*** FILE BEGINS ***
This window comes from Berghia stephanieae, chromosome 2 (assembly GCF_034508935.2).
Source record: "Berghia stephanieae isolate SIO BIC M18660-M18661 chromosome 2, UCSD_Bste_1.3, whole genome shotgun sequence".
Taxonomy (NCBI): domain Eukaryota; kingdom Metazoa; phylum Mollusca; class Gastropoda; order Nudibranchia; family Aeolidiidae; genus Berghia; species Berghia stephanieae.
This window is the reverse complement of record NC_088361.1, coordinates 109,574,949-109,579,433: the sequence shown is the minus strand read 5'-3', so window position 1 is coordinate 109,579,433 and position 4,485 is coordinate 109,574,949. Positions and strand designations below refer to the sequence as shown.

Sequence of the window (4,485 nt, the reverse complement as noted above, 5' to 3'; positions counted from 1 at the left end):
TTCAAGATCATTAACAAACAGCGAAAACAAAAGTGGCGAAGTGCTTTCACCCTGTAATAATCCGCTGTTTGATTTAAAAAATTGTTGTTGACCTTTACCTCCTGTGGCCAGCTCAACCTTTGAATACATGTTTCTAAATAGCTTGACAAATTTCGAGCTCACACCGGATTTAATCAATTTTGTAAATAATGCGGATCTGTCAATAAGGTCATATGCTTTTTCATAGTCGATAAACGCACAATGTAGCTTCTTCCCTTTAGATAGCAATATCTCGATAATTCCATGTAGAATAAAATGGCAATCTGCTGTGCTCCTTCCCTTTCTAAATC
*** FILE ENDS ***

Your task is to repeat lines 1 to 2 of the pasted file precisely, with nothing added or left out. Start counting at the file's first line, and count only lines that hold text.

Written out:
This window comes from Berghia stephanieae, chromosome 2 (assembly GCF_034508935.2).
Source record: "Berghia stephanieae isolate SIO BIC M18660-M18661 chromosome 2, UCSD_Bste_1.3, whole genome shotgun sequence".